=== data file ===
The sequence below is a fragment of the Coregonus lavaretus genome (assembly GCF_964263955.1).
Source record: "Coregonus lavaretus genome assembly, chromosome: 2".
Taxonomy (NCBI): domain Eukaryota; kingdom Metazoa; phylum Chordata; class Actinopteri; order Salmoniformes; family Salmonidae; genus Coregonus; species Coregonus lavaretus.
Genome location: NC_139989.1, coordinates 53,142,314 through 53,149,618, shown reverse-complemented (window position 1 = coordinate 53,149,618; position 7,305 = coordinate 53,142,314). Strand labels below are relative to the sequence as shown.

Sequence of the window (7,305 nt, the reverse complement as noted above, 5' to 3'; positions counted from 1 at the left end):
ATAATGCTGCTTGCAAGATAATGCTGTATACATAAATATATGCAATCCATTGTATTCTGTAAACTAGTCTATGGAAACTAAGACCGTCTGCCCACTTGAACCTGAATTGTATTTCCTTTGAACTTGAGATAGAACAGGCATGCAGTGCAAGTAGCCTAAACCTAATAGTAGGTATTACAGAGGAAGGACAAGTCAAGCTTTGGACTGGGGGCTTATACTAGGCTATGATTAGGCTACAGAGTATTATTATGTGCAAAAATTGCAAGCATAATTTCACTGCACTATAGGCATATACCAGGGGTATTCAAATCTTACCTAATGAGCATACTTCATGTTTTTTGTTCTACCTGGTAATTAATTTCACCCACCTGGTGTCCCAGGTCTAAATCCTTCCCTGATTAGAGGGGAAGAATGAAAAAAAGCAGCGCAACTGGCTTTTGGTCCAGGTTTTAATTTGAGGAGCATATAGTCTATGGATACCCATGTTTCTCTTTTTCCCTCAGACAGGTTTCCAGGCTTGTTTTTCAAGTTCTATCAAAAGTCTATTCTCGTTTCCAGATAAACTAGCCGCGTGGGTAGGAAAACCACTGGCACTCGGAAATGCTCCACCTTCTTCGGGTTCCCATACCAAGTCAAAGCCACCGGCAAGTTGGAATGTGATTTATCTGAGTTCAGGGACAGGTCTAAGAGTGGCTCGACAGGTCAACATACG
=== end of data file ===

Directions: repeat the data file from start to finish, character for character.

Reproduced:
The sequence below is a fragment of the Coregonus lavaretus genome (assembly GCF_964263955.1).
Source record: "Coregonus lavaretus genome assembly, chromosome: 2".
Taxonomy (NCBI): domain Eukaryota; kingdom Metazoa; phylum Chordata; class Actinopteri; order Salmoniformes; family Salmonidae; genus Coregonus; species Coregonus lavaretus.
Genome location: NC_139989.1, coordinates 53,142,314 through 53,149,618, shown reverse-complemented (window position 1 = coordinate 53,149,618; position 7,305 = coordinate 53,142,314). Strand labels below are relative to the sequence as shown.

Sequence of the window (7,305 nt, the reverse complement as noted above, 5' to 3'; positions counted from 1 at the left end):
ATAATGCTGCTTGCAAGATAATGCTGTATACATAAATATATGCAATCCATTGTATTCTGTAAACTAGTCTATGGAAACTAAGACCGTCTGCCCACTTGAACCTGAATTGTATTTCCTTTGAACTTGAGATAGAACAGGCATGCAGTGCAAGTAGCCTAAACCTAATAGTAGGTATTACAGAGGAAGGACAAGTCAAGCTTTGGACTGGGGGCTTATACTAGGCTATGATTAGGCTACAGAGTATTATTATGTGCAAAAATTGCAAGCATAATTTCACTGCACTATAGGCATATACCAGGGGTATTCAAATCTTACCTAATGAGCATACTTCATGTTTTTTGTTCTACCTGGTAATTAATTTCACCCACCTGGTGTCCCAGGTCTAAATCCTTCCCTGATTAGAGGGGAAGAATGAAAAAAAGCAGCGCAACTGGCTTTTGGTCCAGGTTTTAATTTGAGGAGCATATAGTCTATGGATACCCATGTTTCTCTTTTTCCCTCAGACAGGTTTCCAGGCTTGTTTTTCAAGTTCTATCAAAAGTCTATTCTCGTTTCCAGATAAACTAGCCGCGTGGGTAGGAAAACCACTGGCACTCGGAAATGCTCCACCTTCTTCGGGTTCCCATACCAAGTCAAAGCCACCGGCAAGTTGGAATGTGATTTATCTGAGTTCAGGGACAGGTCTAAGAGTGGCTCGACAGGTCAACATACG